February 10th-Lower Verde River:  The Lower Verde River called my name, and I ventured out to explore the riparian stands and desert adjacent to the river.  I birded at the stretch south of Box Bar and Rio Verde Ranch first, followed by a trek to Box Bar Recreation Site.  Birdlife was rather quiet overall, but it was cool to see nesting Bald Eagles, Hooded Mergansers, and a wintering lowland White-breasted Nuthatch.

Hooded Mergansers

Bald Eagles

Black-throated Gray Warbler

White-breasted Nuthatch

Bald Eagle

February 11th-Ash Flat and Point of Pines Lake area, Graham County:  This was my first hardcore county birding outside of Maricopa County for 2022.  I joined Ronnie Reed and Caleb Strand for a big expedition to the grasslands of Ash Flat in Graham County, followed by the upland and forest habitats north of Ash Flat.  This area is awesome, one of awesome scenery and neat landscapes. The grasslands were epic and were filled with Chestnut-collared Longspurs.  A few Thick-billed Longspurs, several Sprague's Pipits, Chihuahuan Ravens, Ferruginous Hawks, and others highlighted Ash Flat.  Exploring further north took us to pine and oak forest.  Point of Pines Lake was an awesome place to bird.  Caleb spied Graham County's first Barrow's Goldeneye, a female with Common Goldeneye.  We also got lucky and stumbled across a pair of Montezuma Quail, Golden-crowned Kinglets, and as well as a cast of forest birds typical of pine/oak woodland.  Grasslands near the pine association held a dark morph Ferruginous Hawk and Prairie Falcon.  It was a productive day for our trio.  Personally, I added 14 new birds to my Graham County birding list.

Pronghorn Antelope herd

Ferruginous Hawk

Chihuahuan Raven

Sprague's Pipit

Western Bluebird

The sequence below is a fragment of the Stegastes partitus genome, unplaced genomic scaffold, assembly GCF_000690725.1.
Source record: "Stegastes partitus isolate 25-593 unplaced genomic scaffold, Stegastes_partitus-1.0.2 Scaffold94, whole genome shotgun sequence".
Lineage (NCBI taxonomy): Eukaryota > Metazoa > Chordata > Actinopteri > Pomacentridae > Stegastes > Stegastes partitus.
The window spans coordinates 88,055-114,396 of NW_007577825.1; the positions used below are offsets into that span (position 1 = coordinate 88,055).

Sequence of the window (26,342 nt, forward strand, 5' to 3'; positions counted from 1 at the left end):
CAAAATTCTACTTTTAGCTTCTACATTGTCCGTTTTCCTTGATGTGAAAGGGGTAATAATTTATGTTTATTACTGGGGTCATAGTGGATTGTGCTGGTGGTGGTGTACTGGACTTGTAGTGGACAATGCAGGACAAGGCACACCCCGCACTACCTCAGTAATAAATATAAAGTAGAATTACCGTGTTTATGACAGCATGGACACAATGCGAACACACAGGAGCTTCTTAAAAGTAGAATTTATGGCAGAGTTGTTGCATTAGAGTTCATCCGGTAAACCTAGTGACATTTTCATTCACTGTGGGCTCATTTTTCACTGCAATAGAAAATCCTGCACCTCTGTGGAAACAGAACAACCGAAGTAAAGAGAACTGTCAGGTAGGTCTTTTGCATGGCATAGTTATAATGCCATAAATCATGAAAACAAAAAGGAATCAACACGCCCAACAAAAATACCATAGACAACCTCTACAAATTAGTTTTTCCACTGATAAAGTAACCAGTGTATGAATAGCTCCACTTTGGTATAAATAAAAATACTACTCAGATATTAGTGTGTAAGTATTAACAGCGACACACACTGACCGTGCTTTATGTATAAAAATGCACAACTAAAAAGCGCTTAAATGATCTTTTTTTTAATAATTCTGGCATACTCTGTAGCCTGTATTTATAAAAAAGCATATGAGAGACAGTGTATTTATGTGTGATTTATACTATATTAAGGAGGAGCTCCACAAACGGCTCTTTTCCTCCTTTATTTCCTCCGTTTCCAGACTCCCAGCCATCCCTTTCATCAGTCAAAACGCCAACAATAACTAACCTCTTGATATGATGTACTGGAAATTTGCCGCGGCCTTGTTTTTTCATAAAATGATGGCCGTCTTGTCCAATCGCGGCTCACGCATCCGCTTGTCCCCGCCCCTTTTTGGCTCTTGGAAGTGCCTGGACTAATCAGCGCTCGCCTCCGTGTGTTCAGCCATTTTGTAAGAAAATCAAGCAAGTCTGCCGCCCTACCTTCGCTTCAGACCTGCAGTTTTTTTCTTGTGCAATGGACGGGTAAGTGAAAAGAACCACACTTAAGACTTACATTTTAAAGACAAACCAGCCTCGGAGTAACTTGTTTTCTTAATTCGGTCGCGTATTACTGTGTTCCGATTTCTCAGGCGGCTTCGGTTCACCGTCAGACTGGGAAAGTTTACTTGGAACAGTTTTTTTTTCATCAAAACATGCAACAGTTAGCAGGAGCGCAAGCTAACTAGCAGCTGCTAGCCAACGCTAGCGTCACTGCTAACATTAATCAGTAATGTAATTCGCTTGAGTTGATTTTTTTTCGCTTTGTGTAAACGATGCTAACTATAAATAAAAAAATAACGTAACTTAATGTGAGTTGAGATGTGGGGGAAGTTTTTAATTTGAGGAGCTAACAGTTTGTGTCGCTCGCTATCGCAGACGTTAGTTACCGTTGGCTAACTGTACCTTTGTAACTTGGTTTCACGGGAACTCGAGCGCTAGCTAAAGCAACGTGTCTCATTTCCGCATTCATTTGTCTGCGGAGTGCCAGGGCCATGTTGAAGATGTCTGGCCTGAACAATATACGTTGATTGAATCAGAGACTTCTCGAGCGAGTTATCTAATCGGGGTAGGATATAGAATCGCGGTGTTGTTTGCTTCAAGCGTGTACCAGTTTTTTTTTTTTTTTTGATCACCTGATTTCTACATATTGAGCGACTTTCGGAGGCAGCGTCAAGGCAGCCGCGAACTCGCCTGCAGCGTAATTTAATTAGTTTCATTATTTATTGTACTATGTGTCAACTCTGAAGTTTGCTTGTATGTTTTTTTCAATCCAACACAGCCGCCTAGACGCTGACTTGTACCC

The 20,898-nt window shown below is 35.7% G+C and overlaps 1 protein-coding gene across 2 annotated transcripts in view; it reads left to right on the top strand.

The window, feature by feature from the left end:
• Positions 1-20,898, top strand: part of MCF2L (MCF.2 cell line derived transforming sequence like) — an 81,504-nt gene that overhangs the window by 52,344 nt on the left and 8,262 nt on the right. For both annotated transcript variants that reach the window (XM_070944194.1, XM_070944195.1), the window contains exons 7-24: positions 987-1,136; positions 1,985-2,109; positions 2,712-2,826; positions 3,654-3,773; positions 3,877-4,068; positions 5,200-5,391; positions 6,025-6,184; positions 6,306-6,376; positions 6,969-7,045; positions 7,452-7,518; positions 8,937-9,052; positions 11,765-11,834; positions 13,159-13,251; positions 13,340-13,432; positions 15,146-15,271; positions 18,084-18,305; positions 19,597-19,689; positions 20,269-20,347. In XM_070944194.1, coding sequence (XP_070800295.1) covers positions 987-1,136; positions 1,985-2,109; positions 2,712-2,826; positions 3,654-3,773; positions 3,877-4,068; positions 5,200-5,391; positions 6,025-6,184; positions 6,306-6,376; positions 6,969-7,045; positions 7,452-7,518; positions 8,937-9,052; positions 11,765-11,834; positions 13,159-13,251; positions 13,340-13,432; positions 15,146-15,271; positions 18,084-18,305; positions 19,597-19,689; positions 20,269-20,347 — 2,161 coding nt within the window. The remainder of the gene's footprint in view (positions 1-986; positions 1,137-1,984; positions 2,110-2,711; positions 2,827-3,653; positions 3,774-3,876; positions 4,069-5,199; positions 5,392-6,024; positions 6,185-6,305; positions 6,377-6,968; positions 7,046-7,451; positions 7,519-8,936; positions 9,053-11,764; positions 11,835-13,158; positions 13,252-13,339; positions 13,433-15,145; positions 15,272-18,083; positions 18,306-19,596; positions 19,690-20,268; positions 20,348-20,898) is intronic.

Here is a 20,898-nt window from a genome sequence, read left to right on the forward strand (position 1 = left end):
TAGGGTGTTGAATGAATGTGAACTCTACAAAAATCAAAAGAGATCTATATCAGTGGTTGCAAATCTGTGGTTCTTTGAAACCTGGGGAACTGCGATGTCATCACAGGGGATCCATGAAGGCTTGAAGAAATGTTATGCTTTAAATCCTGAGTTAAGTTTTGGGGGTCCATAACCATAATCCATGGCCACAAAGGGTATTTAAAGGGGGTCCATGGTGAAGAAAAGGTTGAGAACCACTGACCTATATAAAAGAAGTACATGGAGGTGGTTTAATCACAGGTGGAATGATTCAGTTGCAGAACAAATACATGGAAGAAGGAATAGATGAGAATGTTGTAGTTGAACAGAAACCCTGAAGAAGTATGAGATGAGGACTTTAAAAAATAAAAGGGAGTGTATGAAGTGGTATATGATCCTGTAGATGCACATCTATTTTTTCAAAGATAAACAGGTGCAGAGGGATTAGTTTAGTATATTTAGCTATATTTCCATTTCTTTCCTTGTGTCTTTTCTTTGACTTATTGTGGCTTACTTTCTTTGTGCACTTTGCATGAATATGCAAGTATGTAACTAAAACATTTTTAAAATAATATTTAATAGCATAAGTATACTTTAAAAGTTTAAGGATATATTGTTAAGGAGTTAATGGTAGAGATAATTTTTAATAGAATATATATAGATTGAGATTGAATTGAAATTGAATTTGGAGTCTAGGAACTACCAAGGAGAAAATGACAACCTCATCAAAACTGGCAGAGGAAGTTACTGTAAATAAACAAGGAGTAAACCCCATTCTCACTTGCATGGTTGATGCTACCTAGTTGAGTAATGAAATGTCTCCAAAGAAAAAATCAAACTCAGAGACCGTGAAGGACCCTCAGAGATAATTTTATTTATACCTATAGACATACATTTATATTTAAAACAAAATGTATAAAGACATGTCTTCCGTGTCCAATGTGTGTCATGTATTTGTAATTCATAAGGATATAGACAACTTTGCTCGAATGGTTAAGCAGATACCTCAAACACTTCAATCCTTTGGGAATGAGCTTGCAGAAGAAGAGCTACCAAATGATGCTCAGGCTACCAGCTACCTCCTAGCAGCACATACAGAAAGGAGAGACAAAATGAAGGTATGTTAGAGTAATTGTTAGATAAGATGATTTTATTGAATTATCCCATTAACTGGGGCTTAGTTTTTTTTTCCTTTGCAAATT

Common Goldeneye

dark morph Ferruginous Hawk

Golden-crowned Kinglet

Barrow's Goldeneye (Graham County record)

Prairie Falcon

February 17th-Rackensack Canyon and Lower Camp Creek:  I woke up and didn't know where to go at first, and decided to go to Rackensack Canyon and Lower Camp Creek.  Rackensack Canyon is filled with sparrow diversity in winter, and is particularly good for having solid numbers of Fox Sparrow and at times, wintering Black-chinned Sparrow.  Lower Camp Creek is always awesome at all times of the year.  "You can't go wrong with that area", I told myself.  A few Fox Sparrows perched up for me, one of which sang a quiet "whisper" song.  The version of the song was similar to the usual song, but it was sang much more quietly.  Black-chinned Sparrows had even started to sing, and they were in good numbers in the canyon.  One male was close to the path, and gave me a fun opportunity for photographs.  A Javelina also crossed my path.  Lower Camp Creek gave Rackensack a good follow-up, and the highlight was a young Golden Eagle cruising lower-than-usual over the canyon.

Fox Sparrow

Black-chinned Sparrow


Ruby-crowned Kinglet

Golden Eagle

Cassin's Vireo